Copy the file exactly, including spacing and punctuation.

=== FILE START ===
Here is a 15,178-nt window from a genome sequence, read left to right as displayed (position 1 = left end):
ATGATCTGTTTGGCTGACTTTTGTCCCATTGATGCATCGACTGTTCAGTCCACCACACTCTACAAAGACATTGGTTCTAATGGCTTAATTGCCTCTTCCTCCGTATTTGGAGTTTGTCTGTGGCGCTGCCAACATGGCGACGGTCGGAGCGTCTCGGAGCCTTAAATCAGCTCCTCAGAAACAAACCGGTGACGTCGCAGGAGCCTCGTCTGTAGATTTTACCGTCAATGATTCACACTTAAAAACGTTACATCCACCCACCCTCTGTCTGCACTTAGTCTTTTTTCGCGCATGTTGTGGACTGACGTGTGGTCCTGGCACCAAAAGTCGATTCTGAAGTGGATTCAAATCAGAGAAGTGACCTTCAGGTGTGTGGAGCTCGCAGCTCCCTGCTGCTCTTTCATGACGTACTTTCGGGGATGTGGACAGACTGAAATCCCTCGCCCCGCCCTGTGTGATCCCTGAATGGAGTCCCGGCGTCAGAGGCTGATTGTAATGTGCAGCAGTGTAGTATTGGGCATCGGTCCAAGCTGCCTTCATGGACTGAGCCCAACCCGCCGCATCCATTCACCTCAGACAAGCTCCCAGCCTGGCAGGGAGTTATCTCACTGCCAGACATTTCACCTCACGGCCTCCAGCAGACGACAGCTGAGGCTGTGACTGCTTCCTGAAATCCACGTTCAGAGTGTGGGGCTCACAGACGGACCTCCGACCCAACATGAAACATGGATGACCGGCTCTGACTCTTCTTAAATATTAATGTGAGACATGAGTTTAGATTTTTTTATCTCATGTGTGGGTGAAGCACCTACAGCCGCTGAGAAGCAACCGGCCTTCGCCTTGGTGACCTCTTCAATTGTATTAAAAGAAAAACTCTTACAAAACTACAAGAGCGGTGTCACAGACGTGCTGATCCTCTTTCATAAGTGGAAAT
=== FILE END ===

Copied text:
Here is a 15,178-nt window from a genome sequence, read left to right as displayed (position 1 = left end):
ATGATCTGTTTGGCTGACTTTTGTCCCATTGATGCATCGACTGTTCAGTCCACCACACTCTACAAAGACATTGGTTCTAATGGCTTAATTGCCTCTTCCTCCGTATTTGGAGTTTGTCTGTGGCGCTGCCAACATGGCGACGGTCGGAGCGTCTCGGAGCCTTAAATCAGCTCCTCAGAAACAAACCGGTGACGTCGCAGGAGCCTCGTCTGTAGATTTTACCGTCAATGATTCACACTTAAAAACGTTACATCCACCCACCCTCTGTCTGCACTTAGTCTTTTTTCGCGCATGTTGTGGACTGACGTGTGGTCCTGGCACCAAAAGTCGATTCTGAAGTGGATTCAAATCAGAGAAGTGACCTTCAGGTGTGTGGAGCTCGCAGCTCCCTGCTGCTCTTTCATGACGTACTTTCGGGGATGTGGACAGACTGAAATCCCTCGCCCCGCCCTGTGTGATCCCTGAATGGAGTCCCGGCGTCAGAGGCTGATTGTAATGTGCAGCAGTGTAGTATTGGGCATCGGTCCAAGCTGCCTTCATGGACTGAGCCCAACCCGCCGCATCCATTCACCTCAGACAAGCTCCCAGCCTGGCAGGGAGTTATCTCACTGCCAGACATTTCACCTCACGGCCTCCAGCAGACGACAGCTGAGGCTGTGACTGCTTCCTGAAATCCACGTTCAGAGTGTGGGGCTCACAGACGGACCTCCGACCCAACATGAAACATGGATGACCGGCTCTGACTCTTCTTAAATATTAATGTGAGACATGAGTTTAGATTTTTTTATCTCATGTGTGGGTGAAGCACCTACAGCCGCTGAGAAGCAACCGGCCTTCGCCTTGGTGACCTCTTCAATTGTATTAAAAGAAAAACTCTTACAAAACTACAAGAGCGGTGTCACAGACGTGCTGATCCTCTTTCATAAGTGGAAAT